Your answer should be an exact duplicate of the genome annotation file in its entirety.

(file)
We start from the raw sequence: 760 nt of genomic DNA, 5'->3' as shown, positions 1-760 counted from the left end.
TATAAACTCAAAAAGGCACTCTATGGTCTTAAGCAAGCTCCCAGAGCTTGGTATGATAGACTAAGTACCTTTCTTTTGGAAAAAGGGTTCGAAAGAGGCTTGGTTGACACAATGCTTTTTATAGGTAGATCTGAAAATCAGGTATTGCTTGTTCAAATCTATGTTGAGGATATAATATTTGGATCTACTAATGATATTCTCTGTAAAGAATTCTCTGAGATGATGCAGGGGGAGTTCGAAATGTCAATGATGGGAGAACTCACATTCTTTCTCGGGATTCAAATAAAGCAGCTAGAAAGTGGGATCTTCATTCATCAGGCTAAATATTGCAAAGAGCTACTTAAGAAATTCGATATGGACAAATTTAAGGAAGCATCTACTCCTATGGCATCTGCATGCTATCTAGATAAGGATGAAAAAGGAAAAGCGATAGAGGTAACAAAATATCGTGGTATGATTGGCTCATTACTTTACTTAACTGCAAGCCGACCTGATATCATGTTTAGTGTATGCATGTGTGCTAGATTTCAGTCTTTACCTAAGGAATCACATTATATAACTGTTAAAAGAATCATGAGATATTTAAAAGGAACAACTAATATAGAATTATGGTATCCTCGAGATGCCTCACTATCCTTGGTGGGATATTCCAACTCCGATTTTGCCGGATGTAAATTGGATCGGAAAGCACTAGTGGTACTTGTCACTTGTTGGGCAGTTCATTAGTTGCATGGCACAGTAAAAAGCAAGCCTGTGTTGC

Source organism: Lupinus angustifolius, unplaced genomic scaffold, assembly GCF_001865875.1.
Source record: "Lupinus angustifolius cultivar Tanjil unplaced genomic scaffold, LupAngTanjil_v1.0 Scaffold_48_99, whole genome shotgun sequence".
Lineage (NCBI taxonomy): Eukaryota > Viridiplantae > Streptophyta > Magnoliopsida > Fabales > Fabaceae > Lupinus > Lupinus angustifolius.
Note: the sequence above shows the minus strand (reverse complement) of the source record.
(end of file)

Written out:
We start from the raw sequence: 760 nt of genomic DNA, 5'->3' as shown, positions 1-760 counted from the left end.
TATAAACTCAAAAAGGCACTCTATGGTCTTAAGCAAGCTCCCAGAGCTTGGTATGATAGACTAAGTACCTTTCTTTTGGAAAAAGGGTTCGAAAGAGGCTTGGTTGACACAATGCTTTTTATAGGTAGATCTGAAAATCAGGTATTGCTTGTTCAAATCTATGTTGAGGATATAATATTTGGATCTACTAATGATATTCTCTGTAAAGAATTCTCTGAGATGATGCAGGGGGAGTTCGAAATGTCAATGATGGGAGAACTCACATTCTTTCTCGGGATTCAAATAAAGCAGCTAGAAAGTGGGATCTTCATTCATCAGGCTAAATATTGCAAAGAGCTACTTAAGAAATTCGATATGGACAAATTTAAGGAAGCATCTACTCCTATGGCATCTGCATGCTATCTAGATAAGGATGAAAAAGGAAAAGCGATAGAGGTAACAAAATATCGTGGTATGATTGGCTCATTACTTTACTTAACTGCAAGCCGACCTGATATCATGTTTAGTGTATGCATGTGTGCTAGATTTCAGTCTTTACCTAAGGAATCACATTATATAACTGTTAAAAGAATCATGAGATATTTAAAAGGAACAACTAATATAGAATTATGGTATCCTCGAGATGCCTCACTATCCTTGGTGGGATATTCCAACTCCGATTTTGCCGGATGTAAATTGGATCGGAAAGCACTAGTGGTACTTGTCACTTGTTGGGCAGTTCATTAGTTGCATGGCACAGTAAAAAGCAAGCCTGTGTTGC

Source organism: Lupinus angustifolius, unplaced genomic scaffold, assembly GCF_001865875.1.
Source record: "Lupinus angustifolius cultivar Tanjil unplaced genomic scaffold, LupAngTanjil_v1.0 Scaffold_48_99, whole genome shotgun sequence".
Lineage (NCBI taxonomy): Eukaryota > Viridiplantae > Streptophyta > Magnoliopsida > Fabales > Fabaceae > Lupinus > Lupinus angustifolius.
Note: the sequence above shows the minus strand (reverse complement) of the source record.